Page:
I'm often asked what Saddleback Church does differently in our small group strategy. My answer is, "not one thing." Because, in fact, we probably do several things that many other churches also do. But what has been so interesting is to watch how God uses the combination of many different things to reach people and connect them into life-changing small groups.
This combination of eight key principles is what we characterize as the Saddleback difference.
Purpose-Driven Groups, not Special Interest Groups
Our small-group strategy intentionally deepens the five biblical purposes of fellowship, discipleship, ministry, evangelism, and worship into every group. We are far more concerned about healthy groups than the number of groups. Groupings of people that meet around "special interests" are strategic, but are not groups that are trying to balance the five purposes for healthy individuals and groups.
So, while our greeter's small groups (in the Greeter's Ministry) are very important and strategic, those groups don't generally focus on "health" of the person and group, but on greeting people to our campus. You need specialty groups that accomplish individual purposes, but you need small groups to bring "health" to your church.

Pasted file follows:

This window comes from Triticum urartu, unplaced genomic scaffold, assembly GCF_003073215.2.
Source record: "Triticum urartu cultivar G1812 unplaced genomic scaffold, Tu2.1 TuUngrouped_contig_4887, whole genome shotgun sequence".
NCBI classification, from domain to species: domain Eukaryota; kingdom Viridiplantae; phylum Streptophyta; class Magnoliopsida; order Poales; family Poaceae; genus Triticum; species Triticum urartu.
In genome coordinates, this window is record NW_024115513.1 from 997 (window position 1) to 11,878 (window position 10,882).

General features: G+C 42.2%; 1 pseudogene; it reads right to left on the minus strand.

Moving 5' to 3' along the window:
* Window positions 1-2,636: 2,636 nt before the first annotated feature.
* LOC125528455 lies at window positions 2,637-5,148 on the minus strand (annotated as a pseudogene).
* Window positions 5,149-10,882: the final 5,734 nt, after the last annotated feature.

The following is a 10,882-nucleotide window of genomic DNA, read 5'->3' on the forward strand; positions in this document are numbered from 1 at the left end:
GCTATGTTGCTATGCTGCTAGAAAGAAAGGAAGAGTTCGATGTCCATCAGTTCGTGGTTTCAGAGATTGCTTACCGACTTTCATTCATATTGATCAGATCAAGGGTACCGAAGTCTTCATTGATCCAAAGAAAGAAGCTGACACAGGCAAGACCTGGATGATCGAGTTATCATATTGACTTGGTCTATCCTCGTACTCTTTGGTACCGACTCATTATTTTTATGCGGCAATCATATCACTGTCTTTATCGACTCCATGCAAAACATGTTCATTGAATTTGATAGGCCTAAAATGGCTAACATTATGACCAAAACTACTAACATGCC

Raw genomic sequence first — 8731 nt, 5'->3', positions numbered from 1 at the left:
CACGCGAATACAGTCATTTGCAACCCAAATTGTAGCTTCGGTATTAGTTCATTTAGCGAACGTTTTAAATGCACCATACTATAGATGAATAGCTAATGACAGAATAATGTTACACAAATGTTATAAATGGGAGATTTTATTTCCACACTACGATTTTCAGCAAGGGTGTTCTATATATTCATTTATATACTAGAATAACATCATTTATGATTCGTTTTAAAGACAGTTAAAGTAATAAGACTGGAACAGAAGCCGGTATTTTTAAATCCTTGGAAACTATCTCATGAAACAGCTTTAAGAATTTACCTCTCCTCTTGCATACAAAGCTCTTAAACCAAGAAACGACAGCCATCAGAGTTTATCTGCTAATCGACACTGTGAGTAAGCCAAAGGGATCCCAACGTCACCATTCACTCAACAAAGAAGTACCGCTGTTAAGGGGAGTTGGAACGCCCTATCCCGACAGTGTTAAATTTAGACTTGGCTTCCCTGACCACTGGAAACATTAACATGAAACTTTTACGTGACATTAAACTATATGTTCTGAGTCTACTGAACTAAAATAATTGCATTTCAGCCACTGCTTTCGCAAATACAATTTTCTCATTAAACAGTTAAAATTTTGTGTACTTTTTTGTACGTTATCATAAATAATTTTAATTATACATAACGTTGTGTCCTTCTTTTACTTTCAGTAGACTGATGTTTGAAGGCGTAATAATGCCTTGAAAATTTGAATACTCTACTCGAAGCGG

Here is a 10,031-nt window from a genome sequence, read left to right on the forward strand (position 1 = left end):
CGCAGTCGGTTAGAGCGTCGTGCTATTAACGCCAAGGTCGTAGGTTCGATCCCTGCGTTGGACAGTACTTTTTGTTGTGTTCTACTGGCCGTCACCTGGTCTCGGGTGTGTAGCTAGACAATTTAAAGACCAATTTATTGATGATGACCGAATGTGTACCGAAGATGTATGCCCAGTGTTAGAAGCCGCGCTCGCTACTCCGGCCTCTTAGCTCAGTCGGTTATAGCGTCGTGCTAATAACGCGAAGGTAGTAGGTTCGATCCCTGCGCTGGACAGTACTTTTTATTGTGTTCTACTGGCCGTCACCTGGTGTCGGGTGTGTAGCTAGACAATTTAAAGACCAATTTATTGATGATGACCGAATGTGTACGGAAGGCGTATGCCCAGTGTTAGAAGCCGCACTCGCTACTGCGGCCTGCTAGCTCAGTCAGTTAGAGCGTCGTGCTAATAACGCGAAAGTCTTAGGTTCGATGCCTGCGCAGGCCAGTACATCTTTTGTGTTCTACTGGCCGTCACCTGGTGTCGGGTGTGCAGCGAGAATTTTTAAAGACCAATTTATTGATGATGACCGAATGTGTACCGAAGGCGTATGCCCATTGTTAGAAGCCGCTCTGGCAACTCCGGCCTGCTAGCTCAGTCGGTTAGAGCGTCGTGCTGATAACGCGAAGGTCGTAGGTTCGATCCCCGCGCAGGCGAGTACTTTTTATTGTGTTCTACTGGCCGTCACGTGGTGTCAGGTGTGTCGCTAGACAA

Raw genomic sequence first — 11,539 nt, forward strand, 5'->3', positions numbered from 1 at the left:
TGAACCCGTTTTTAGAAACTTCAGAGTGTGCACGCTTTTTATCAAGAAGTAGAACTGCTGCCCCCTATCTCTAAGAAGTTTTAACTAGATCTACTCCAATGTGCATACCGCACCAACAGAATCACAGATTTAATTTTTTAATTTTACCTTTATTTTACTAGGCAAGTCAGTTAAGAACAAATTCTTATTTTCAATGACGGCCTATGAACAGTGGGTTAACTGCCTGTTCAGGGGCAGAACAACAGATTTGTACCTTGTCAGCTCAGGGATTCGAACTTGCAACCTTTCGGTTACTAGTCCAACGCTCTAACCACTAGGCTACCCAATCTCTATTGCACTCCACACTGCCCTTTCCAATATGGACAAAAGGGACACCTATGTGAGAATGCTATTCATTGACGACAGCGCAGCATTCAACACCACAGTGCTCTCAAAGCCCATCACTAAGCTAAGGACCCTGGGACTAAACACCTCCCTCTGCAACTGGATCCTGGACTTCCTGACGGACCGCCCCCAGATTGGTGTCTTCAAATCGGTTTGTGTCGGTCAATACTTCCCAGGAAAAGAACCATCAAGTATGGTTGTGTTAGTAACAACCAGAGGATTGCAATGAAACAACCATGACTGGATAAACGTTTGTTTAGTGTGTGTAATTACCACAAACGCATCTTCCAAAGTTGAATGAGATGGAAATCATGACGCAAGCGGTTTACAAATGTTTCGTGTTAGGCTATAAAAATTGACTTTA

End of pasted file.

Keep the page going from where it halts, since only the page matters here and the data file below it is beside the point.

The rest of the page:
Good Enough, not Perfection
Our small-group ministry strives to be effective, not excellent. We've made our biggest strides by pulling the trigger on ideas at the right moment, not by over-thinking every possible scenario that could go wrong. I love the passage of Scripture found in Ecclesiastes 11:4: "If you wait for perfect conditions, you will never get anything done" (NLT). We don't make excellence an idol, and we are not idle because ...